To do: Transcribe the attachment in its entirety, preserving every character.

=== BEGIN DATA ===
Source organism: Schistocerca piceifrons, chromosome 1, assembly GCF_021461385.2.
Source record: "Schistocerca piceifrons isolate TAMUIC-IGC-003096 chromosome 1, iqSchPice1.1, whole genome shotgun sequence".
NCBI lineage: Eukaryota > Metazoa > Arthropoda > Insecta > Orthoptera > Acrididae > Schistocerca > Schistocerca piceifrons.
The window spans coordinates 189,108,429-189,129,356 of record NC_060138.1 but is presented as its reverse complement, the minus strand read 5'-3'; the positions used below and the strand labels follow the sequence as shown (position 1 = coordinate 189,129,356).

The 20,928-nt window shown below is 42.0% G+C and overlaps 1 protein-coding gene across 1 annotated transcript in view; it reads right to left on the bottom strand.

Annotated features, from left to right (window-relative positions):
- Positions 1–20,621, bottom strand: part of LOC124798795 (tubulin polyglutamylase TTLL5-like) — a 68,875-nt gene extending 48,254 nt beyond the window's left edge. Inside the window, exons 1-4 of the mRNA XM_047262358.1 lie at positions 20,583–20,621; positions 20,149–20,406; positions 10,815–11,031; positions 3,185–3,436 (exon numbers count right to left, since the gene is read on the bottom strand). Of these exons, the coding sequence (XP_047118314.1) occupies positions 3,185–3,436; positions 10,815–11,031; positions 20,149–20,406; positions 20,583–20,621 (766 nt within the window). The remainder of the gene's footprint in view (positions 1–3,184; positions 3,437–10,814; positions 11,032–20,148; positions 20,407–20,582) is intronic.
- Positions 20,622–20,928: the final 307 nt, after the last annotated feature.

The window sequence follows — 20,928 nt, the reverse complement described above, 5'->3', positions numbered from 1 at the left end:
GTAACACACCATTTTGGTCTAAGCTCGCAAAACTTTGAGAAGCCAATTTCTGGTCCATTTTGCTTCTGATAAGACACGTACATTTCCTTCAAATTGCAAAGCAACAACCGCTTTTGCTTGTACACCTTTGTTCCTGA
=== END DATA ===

Source organism: Schistocerca piceifrons, chromosome 1, assembly GCF_021461385.2.
Source record: "Schistocerca piceifrons isolate TAMUIC-IGC-003096 chromosome 1, iqSchPice1.1, whole genome shotgun sequence".
NCBI lineage: Eukaryota > Metazoa > Arthropoda > Insecta > Orthoptera > Acrididae > Schistocerca > Schistocerca piceifrons.
The window spans coordinates 189,108,429-189,129,356 of record NC_060138.1 but is presented as its reverse complement, the minus strand read 5'-3'; the positions used below and the strand labels follow the sequence as shown (position 1 = coordinate 189,129,356).

The 20,928-nt window shown below is 42.0% G+C and overlaps 1 protein-coding gene across 1 annotated transcript in view; it reads right to left on the bottom strand.

Annotated features, from left to right (window-relative positions):
- Positions 1–20,621, bottom strand: part of LOC124798795 (tubulin polyglutamylase TTLL5-like) — a 68,875-nt gene extending 48,254 nt beyond the window's left edge. Inside the window, exons 1-4 of the mRNA XM_047262358.1 lie at positions 20,583–20,621; positions 20,149–20,406; positions 10,815–11,031; positions 3,185–3,436 (exon numbers count right to left, since the gene is read on the bottom strand). Of these exons, the coding sequence (XP_047118314.1) occupies positions 3,185–3,436; positions 10,815–11,031; positions 20,149–20,406; positions 20,583–20,621 (766 nt within the window). The remainder of the gene's footprint in view (positions 1–3,184; positions 3,437–10,814; positions 11,032–20,148; positions 20,407–20,582) is intronic.
- Positions 20,622–20,928: the final 307 nt, after the last annotated feature.

The window sequence follows — 20,928 nt, the reverse complement described above, 5'->3', positions numbered from 1 at the left end:
GTAACACACCATTTTGGTCTAAGCTCGCAAAACTTTGAGAAGCCAATTTCTGGTCCATTTTGCTTCTGATAAGACACGTACATTTCCTTCAAATTGCAAAGCAACAACCGCTTTTGCTTGTACACCTTTGTTCCTGA